Myths and Masks of God, The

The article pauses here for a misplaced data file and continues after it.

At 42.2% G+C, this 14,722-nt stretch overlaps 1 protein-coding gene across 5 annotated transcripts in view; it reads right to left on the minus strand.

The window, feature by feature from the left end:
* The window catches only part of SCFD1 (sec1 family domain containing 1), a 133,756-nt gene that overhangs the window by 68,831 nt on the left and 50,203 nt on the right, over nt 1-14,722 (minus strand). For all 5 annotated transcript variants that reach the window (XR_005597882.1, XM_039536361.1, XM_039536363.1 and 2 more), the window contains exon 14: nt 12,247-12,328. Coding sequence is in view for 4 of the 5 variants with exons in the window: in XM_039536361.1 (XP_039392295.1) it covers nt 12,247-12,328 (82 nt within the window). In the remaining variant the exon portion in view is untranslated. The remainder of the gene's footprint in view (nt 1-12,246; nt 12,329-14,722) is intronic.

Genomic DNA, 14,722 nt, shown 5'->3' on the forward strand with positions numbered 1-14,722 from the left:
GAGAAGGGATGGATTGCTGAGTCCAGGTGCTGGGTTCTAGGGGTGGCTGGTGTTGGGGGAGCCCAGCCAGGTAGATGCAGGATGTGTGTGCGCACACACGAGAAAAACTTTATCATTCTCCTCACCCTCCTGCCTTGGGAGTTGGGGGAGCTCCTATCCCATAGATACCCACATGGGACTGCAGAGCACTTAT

[b]Tape 1: Interpreting Symbolic Forms[/b] In this delightful talk, Joseph Campbell uses the biblical tale of the Garden of Eden as the starting point for an exploration of how we interpret symbolic forms. Observing that certain Western religious traditions view this story of Man’s “fall from grace” as a recounting of an actual event, he insists that this literal, historical perspective provides a limited understanding of the Garden story. [b]Tape 2: Mythic Visions[/b] In this insightful talk, Joseph Campbell first distinguishes myth from the adventure story and the fairy tale. Then he describes teh way in which myths are true. Though people who live by a mythology might not regard their myths as empirically true, mythic images continuously penetrate their psyches. So these people are living, Campbell argues, in a mythological realm, where their normal sense of space and time is suspended, and their visions in that dimension are therefore true. [b]Tape 3: Experiencing the Divine[/b] In this remarkable talk, Joseph Campbell charts the evolution of our experience of the divine. He secribes the worldwide view of early hunters on the open plains, who deified their animal providers; the different reality of denizens of tropical forests, whose sacrifice rituals reflect the world around them; and the desire of inhabitants of the first villages to harmonize daily life with the mathematical progression of planets and stars. Common to these mythic visions, he observes, is the idea that the devine is “out there’ in some form. [b]Tape 4: History of the Gods[/b] In this talk, Joseph Campbell explores the original sources of various images of divinity in religions around the world. No experience, he reminds us, can be fully understood except by the person who has had that experience; and nowhere, he observes, is this limitation more apparent than in the context of religious experience. As a result, the poetic images used to describe such experiences are often misunderstood by others. [b]Tape 5: The Religious Impulse[/b] In the finale talk of the series, Joseph Campbell explores the origins of important Judeo-Christian religious motifs. He interpets a range of religious symbols, from the western crucifix (and its associations with the tree of life) to the “fear not” mundra (the gesture of raised hand with exposed palm) in eastern sacred sculpture. A central concern of all great mythologies, he notes, has always been teh dynamic relationship between life and death.
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